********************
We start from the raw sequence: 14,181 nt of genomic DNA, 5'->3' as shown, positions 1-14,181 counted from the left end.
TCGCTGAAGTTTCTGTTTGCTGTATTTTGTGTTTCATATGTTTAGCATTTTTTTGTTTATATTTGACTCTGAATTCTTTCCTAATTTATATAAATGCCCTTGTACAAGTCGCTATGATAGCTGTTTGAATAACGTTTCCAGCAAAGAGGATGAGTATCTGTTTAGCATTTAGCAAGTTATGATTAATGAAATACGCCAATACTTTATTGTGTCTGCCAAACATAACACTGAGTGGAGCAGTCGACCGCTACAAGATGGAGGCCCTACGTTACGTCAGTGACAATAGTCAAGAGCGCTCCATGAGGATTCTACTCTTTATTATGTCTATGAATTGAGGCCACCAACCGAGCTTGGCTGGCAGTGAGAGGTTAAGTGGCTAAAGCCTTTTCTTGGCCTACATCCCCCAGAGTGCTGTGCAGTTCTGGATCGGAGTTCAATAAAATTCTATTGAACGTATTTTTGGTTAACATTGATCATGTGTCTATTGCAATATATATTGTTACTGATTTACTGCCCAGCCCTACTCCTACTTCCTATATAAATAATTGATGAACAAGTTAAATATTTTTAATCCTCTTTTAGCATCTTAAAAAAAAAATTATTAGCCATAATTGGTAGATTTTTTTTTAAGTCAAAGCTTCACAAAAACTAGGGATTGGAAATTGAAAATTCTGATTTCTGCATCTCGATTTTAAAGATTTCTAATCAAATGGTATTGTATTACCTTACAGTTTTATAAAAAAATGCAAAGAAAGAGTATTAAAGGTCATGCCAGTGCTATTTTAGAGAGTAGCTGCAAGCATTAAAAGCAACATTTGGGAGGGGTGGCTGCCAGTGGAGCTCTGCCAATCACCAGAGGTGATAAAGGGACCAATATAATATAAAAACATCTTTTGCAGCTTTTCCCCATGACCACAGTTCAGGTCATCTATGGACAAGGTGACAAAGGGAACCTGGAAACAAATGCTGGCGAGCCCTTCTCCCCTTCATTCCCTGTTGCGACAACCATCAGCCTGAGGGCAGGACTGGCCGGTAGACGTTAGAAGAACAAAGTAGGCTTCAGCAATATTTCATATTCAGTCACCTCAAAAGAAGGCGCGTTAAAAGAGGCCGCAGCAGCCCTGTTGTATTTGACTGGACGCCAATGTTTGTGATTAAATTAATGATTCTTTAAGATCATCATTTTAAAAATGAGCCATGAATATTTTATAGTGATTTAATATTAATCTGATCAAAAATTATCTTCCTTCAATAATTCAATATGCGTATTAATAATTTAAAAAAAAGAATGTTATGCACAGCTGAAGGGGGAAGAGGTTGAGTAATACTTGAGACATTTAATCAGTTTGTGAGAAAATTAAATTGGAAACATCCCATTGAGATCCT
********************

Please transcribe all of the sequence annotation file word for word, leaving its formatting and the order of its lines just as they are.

We start from the raw sequence: 14,181 nt of genomic DNA, 5'->3' as shown, positions 1-14,181 counted from the left end.
TCGCTGAAGTTTCTGTTTGCTGTATTTTGTGTTTCATATGTTTAGCATTTTTTTGTTTATATTTGACTCTGAATTCTTTCCTAATTTATATAAATGCCCTTGTACAAGTCGCTATGATAGCTGTTTGAATAACGTTTCCAGCAAAGAGGATGAGTATCTGTTTAGCATTTAGCAAGTTATGATTAATGAAATACGCCAATACTTTATTGTGTCTGCCAAACATAACACTGAGTGGAGCAGTCGACCGCTACAAGATGGAGGCCCTACGTTACGTCAGTGACAATAGTCAAGAGCGCTCCATGAGGATTCTACTCTTTATTATGTCTATGAATTGAGGCCACCAACCGAGCTTGGCTGGCAGTGAGAGGTTAAGTGGCTAAAGCCTTTTCTTGGCCTACATCCCCCAGAGTGCTGTGCAGTTCTGGATCGGAGTTCAATAAAATTCTATTGAACGTATTTTTGGTTAACATTGATCATGTGTCTATTGCAATATATATTGTTACTGATTTACTGCCCAGCCCTACTCCTACTTCCTATATAAATAATTGATGAACAAGTTAAATATTTTTAATCCTCTTTTAGCATCTTAAAAAAAAAATTATTAGCCATAATTGGTAGATTTTTTTTTAAGTCAAAGCTTCACAAAAACTAGGGATTGGAAATTGAAAATTCTGATTTCTGCATCTCGATTTTAAAGATTTCTAATCAAATGGTATTGTATTACCTTACAGTTTTATAAAAAAATGCAAAGAAAGAGTATTAAAGGTCATGCCAGTGCTATTTTAGAGAGTAGCTGCAAGCATTAAAAGCAACATTTGGGAGGGGTGGCTGCCAGTGGAGCTCTGCCAATCACCAGAGGTGATAAAGGGACCAATATAATATAAAAACATCTTTTGCAGCTTTTCCCCATGACCACAGTTCAGGTCATCTATGGACAAGGTGACAAAGGGAACCTGGAAACAAATGCTGGCGAGCCCTTCTCCCCTTCATTCCCTGTTGCGACAACCATCAGCCTGAGGGCAGGACTGGCCGGTAGACGTTAGAAGAACAAAGTAGGCTTCAGCAATATTTCATATTCAGTCACCTCAAAAGAAGGCGCGTTAAAAGAGGCCGCAGCAGCCCTGTTGTATTTGACTGGACGCCAATGTTTGTGATTAAATTAATGATTCTTTAAGATCATCATTTTAAAAATGAGCCATGAATATTTTATAGTGATTTAATATTAATCTGATCAAAAATTATCTTCCTTCAATAATTCAATATGCGTATTAATAATTTAAAAAAAAGAATGTTATGCACAGCTGAAGGGGGAAGAGGTTGAGTAATACTTGAGACATTTAATCAGTTTGTGAGAAAATTAAATTGGAAACATCCCATTGAGATCCT